The private partner for the Conway Recreation Center, the Sanneh Foundation, has begun its transition into the facility. (Patrick Larkin/Review)
After a long process, the private partner for Conway Rec Center, the Sanneh Foundation, has the official go ahead at Conway Recreation Center.
The Sanneh Foundation had originally hoped to have a contract in place with St. Paul by Sept. 1. That was delayed by contract negotiations and city processes.
But on Wednesday, Nov. 20, the contract was approved by the city council.
The sex ring case involving two brothers and their uncles is wrapping up, with four sets of guilty verdicts.
All four Washington family members that were charged in April, including two brothers and their uncles, have now been convicted for sex trafficking.
The last of four family members, Otis Deno Washington, 30, of St. Paul, was found guilty of sex trafficking crimes on Wednesday, Nov. 20.
Karin DuPaul (right), standing with “the spirit of Swede Hollow,” looks out at the crowd of people that attended her party on Monday, Nov. 18 at the Historic Mounds Theatre. DuPaul will retire from the Dayton’s Bluff district council after 30 years of involvement. (Patrick Larkin/Review)
For some people’s retirement parties, they get a cake, a greeting card and maybe a little scrapbook.
But not Karin DuPaul, community organizer at the Dayton’s Bluff Community Council. That would be a small gesture in comparison to the theatrical commemoration of her 30 some years of service to the Dayton’s Bluff neighborhood.
DuPaul will turn 70 next week and in December plans to retire from her post as the community engagement coordinator at the Dayton’s Bluff District Council. She served on the council’s board from 1982 to 1994, and started as the community coordinator there in 1996.
Before and after drawings of Metro State’s parking ramp plans show two different approaches. The new design includes a lower-profile parking ramp that’s one less story high, and allows for “street appeal” buildings along East 7th Street. (submitted graphic)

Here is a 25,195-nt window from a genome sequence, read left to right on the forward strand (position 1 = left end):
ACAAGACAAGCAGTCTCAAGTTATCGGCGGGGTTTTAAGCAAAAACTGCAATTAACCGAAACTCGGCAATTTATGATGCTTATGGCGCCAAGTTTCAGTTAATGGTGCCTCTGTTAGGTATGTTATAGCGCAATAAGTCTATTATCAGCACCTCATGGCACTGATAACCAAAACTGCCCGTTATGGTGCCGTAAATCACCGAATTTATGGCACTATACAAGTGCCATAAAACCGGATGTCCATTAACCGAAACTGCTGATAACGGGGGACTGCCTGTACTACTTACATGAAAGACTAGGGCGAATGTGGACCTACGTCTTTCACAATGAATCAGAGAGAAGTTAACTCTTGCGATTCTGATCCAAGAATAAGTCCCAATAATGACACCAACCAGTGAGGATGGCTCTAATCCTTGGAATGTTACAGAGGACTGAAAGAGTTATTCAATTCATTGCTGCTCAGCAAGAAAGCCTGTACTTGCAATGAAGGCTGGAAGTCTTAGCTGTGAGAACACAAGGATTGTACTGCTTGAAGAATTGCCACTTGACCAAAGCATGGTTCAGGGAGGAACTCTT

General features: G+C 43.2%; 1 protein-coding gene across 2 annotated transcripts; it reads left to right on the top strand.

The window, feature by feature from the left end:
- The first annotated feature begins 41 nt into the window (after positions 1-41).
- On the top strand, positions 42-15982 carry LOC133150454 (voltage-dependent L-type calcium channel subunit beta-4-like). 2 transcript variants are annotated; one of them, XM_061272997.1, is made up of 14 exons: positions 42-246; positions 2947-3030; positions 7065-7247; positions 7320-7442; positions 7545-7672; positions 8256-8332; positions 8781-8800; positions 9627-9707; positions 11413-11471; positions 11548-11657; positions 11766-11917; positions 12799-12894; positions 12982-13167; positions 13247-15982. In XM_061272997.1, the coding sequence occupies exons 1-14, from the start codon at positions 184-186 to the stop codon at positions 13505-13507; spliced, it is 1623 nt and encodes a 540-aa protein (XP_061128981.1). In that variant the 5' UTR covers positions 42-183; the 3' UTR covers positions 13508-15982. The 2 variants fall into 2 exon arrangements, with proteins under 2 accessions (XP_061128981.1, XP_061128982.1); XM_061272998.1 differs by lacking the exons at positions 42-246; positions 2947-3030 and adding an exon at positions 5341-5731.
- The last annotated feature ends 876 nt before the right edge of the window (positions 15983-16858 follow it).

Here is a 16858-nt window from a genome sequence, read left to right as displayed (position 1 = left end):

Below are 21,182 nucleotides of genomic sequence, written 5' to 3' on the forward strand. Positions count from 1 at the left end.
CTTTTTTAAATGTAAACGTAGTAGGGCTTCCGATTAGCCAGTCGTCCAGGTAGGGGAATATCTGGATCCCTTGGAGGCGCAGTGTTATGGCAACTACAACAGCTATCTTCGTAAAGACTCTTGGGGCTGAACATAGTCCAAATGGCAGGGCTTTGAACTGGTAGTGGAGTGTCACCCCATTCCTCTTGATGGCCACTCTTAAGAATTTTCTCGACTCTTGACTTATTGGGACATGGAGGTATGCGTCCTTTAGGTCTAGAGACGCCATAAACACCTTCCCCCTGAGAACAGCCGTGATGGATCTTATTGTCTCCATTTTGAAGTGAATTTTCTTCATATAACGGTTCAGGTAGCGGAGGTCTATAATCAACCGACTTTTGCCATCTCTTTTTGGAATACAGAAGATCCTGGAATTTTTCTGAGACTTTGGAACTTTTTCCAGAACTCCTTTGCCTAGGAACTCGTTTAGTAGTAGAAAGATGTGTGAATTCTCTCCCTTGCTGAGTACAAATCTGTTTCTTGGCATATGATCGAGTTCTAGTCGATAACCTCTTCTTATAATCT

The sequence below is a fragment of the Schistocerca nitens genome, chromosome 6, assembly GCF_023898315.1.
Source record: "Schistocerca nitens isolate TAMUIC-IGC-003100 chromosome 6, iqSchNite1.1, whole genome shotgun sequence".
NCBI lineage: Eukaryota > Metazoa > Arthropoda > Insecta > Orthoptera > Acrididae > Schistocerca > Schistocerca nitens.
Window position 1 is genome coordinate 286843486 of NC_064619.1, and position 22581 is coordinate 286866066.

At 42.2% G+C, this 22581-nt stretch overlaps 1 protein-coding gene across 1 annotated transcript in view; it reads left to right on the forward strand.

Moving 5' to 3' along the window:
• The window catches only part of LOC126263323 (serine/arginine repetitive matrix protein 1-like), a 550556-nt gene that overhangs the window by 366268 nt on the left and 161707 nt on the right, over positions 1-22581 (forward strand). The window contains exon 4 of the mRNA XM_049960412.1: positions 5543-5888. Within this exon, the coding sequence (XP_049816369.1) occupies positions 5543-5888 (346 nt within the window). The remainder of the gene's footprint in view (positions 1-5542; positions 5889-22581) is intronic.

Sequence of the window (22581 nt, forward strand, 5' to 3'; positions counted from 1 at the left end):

At long last, Metro State University seems to have a plan for a new parking ramp that doesn’t visibly anger its neighbors.
The school held closed-door meetings with community members and politicians, and came up with a new plan for their new buildings.
The modest story and a half bungalow at 1455 East 6th St. was home to several generations of the Kromschroeder family. Now, the Kromschroeders are hoping a new family will pick it up and start their own family home. (photo courtesy of Jaime Holst)
For one East Side home, it’s the end of an era.
For the first time in a century, there will not be a Kromschroeder living in the 3-bedroom bungalow that sits just north of Harding High School on East 6th Street.
The stucco bungalow, with a modest and classic feel, was built in 1916 by the same family that lived there up until September. The last Kromschroeder still on the East Side, 92-year-old Roy Kromschroeder was tragically killed in a hit-and-run accident.
A feral cat comes out from hiding to feed last week. The cat is one of about a dozen living along the 800 block of East Third Street in the Mounds Park area. (Patrick Larkin/Review)
One feline-friendly group of volunteers is seeking to curb the feral cat population in the East Side.
They’re using an approach called “trap-neuter-return” to do it, a practice that’s only been legal in the city since 2007.
Deb Hernandez, who volunteers with Feline Rescue, a no-kill cat shelter based in St. Paul’s Midway neighborhood, has identified two colonies near her home that the group is focusing on.
The graduates of the East Side’s Ambassadors for Youth program devoted eight Tuesday nights to learn how to connect with kids in their community. (Patrick Larkin/Review)
Rather than focus on how policing can help reduce youth crime on the East Side, Dave Wilmes from St. Paul Youth Services suggests a more multi-faceted approach.
Neighbors, he asserts, are an untapped resource.
While many residents feel motivated to work with young people, they don’t always know how, he said. So he’s hoping St. Paul Youth Services’ Ambassadors for Youth program will give them the knowledge they need to reach out.
The new site of Flat Earth Brewing is shown on a blustery day on Tuesday, Oct. 29. Since John Warner, the owner of the company, started cleaning it with a crew, they’ve painted the trim black, added glass brick windows along the main floor, and cleaned the entire first floor. (photos by Patrick Larkin/Review)
With the cold weather coming on in the Twin Cities, the business owners at the old Hamm’s Brewery are pushing forward.
Tilapia are swimming around in Urban Organics; Flat Earth Brewing is poised to put in brewing equipment, and 11 Wells Distillery is power-washing its way into operation.
When Chue Vue moved to the U.S. at the age of 10, he didn’t speak a word of English.
Now, with the help of public schools, he’s not only a fluent English speaker but also an attorney and the newest member of the St. Paul School Board. He will be the only Asian-American onboard.
The 45-year-old East Sider won one of three open school board slots, taking 30.8 percent of the votes, on Tuesday, Nov. 5.